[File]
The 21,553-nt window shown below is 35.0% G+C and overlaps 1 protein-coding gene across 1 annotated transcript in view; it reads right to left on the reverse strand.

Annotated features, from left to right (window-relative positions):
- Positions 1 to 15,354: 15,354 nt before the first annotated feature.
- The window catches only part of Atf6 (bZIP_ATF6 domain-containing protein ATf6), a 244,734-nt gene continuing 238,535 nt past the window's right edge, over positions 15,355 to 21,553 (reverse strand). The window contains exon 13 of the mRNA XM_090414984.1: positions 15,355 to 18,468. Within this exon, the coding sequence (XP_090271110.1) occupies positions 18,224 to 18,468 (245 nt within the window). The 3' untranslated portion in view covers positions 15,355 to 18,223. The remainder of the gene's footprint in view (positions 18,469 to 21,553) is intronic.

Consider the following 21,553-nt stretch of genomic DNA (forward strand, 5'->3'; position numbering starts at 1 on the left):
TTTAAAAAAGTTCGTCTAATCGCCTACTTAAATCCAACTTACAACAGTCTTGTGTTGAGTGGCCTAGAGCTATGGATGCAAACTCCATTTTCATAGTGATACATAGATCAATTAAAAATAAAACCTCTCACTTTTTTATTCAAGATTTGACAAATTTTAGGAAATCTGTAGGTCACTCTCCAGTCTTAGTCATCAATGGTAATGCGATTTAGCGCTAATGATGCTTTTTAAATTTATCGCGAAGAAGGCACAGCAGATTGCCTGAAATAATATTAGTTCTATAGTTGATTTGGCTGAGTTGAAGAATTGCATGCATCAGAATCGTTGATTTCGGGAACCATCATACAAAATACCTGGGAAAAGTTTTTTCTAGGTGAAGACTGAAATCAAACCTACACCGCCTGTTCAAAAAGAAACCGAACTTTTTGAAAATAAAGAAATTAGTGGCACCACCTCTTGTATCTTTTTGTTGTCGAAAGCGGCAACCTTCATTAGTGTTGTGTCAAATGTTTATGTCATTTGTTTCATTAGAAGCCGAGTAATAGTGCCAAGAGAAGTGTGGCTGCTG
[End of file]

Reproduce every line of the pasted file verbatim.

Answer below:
The 21,553-nt window shown below is 35.0% G+C and overlaps 1 protein-coding gene across 1 annotated transcript in view; it reads right to left on the reverse strand.

Annotated features, from left to right (window-relative positions):
- Positions 1 to 15,354: 15,354 nt before the first annotated feature.
- The window catches only part of Atf6 (bZIP_ATF6 domain-containing protein ATf6), a 244,734-nt gene continuing 238,535 nt past the window's right edge, over positions 15,355 to 21,553 (reverse strand). The window contains exon 13 of the mRNA XM_090414984.1: positions 15,355 to 18,468. Within this exon, the coding sequence (XP_090271110.1) occupies positions 18,224 to 18,468 (245 nt within the window). The 3' untranslated portion in view covers positions 15,355 to 18,223. The remainder of the gene's footprint in view (positions 18,469 to 21,553) is intronic.

Consider the following 21,553-nt stretch of genomic DNA (forward strand, 5'->3'; position numbering starts at 1 on the left):
TTTAAAAAAGTTCGTCTAATCGCCTACTTAAATCCAACTTACAACAGTCTTGTGTTGAGTGGCCTAGAGCTATGGATGCAAACTCCATTTTCATAGTGATACATAGATCAATTAAAAATAAAACCTCTCACTTTTTTATTCAAGATTTGACAAATTTTAGGAAATCTGTAGGTCACTCTCCAGTCTTAGTCATCAATGGTAATGCGATTTAGCGCTAATGATGCTTTTTAAATTTATCGCGAAGAAGGCACAGCAGATTGCCTGAAATAATATTAGTTCTATAGTTGATTTGGCTGAGTTGAAGAATTGCATGCATCAGAATCGTTGATTTCGGGAACCATCATACAAAATACCTGGGAAAAGTTTTTTCTAGGTGAAGACTGAAATCAAACCTACACCGCCTGTTCAAAAAGAAACCGAACTTTTTGAAAATAAAGAAATTAGTGGCACCACCTCTTGTATCTTTTTGTTGTCGAAAGCGGCAACCTTCATTAGTGTTGTGTCAAATGTTTATGTCATTTGTTTCATTAGAAGCCGAGTAATAGTGCCAAGAGAAGTGTGGCTGCTG